Overall the game has a very gritty and raw feeling to it, however the in-game graphics and animations aren't very fluid and feel unfinished. While the game does incorporate some of the show's main elements and themes, it leaves much to be desired, and soon gamers will find themselves bored with the monotony of slaying countless zombies over and over.

The story and cinematic cut scenes that accompany gameplay are somewhat enjoyable, however the characters feel more like rendered AI rather than people you'd actually care about. The game's graphic and gory nature seems tacked on and actually works against the gameplay rather than helping it, as it lacks originality.

Essentially gamers slice and dice hundreds of undead walkers, collect items, and move on to the next level.

One of the more original aspects of Survival Instinct, however, is the way that players actually progress onward. The game features a system where players can map out their route and choose which path to take, and which roads they'd like to travel by. In any given route there are three different road types to take, each with their own balanced features.

The only downside is that the driving sequences are basically loading screens and you don't get to actually control the vehicle, but instead watch a limited cinematic scene where the characters sometimes interact with one another.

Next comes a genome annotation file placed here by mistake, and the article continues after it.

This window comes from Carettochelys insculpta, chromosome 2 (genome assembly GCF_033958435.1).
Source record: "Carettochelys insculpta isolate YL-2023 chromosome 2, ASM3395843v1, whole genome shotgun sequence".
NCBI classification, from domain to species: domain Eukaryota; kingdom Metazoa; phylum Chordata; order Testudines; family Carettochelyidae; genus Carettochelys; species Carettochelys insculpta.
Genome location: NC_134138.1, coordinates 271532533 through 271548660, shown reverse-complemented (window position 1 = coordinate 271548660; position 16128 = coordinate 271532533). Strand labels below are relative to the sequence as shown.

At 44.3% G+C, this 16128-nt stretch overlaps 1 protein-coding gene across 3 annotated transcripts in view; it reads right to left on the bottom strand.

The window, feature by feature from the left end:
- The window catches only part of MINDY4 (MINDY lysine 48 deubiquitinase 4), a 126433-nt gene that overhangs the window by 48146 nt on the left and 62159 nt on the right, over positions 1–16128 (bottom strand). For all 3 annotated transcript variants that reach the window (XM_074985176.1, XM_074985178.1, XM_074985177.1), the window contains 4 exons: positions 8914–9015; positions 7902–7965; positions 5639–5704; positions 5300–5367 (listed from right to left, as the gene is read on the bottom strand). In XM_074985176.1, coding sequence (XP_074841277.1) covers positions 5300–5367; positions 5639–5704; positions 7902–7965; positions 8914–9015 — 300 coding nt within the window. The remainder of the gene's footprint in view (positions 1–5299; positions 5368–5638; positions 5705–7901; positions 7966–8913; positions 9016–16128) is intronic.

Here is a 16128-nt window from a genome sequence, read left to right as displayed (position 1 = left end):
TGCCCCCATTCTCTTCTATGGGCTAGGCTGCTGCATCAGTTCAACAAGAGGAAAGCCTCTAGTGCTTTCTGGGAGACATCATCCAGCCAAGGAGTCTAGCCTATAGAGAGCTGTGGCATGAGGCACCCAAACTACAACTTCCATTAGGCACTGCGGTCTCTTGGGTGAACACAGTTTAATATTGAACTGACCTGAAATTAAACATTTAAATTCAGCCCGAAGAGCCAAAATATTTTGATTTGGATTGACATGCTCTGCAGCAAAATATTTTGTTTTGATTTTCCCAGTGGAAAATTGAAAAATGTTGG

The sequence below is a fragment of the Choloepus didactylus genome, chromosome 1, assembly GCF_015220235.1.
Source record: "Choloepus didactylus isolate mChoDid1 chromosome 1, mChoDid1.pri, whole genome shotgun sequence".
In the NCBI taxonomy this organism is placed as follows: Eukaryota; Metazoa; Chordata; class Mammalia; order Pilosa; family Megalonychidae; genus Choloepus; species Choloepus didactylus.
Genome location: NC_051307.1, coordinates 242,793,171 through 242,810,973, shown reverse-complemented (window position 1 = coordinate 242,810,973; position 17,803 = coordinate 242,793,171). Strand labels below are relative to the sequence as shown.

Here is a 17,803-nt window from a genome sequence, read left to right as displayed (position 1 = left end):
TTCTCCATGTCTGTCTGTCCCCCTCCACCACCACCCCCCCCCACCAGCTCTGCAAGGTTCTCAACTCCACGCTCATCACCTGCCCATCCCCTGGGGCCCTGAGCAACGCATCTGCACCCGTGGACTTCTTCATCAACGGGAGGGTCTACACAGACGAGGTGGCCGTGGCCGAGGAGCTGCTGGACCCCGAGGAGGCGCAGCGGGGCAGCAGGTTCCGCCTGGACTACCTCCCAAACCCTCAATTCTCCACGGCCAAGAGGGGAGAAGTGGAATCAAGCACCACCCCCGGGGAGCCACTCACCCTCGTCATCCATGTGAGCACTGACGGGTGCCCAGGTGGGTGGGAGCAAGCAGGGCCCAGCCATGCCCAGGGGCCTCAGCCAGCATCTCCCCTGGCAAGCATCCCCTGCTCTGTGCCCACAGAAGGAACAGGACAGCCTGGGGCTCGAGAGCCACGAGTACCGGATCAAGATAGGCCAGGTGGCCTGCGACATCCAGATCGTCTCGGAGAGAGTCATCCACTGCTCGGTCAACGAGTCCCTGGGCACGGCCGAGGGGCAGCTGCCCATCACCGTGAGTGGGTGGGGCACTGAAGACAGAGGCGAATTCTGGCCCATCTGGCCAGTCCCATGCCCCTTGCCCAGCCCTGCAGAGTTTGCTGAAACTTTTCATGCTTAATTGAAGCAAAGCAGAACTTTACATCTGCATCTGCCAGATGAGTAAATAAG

While traveling throughout the zombie-infested wasteland of Georgia the car can actually breakdown along the way, forcing players to search the nearby area for parts like radiators and hoses. This is also true of the vehicle runs out of gas. There are also optional areas from time to time that players can choose to search for supplies or move on to their destination.

Derek Strickland
Derek is an avid fan of gaming and everything geeky, and is compelled to make his mark in the field of games journalism. When he's not gaming on a console (everything from SNES to X360) you can find him reading about ancient civilizations or enjoying a fantasy epic or two.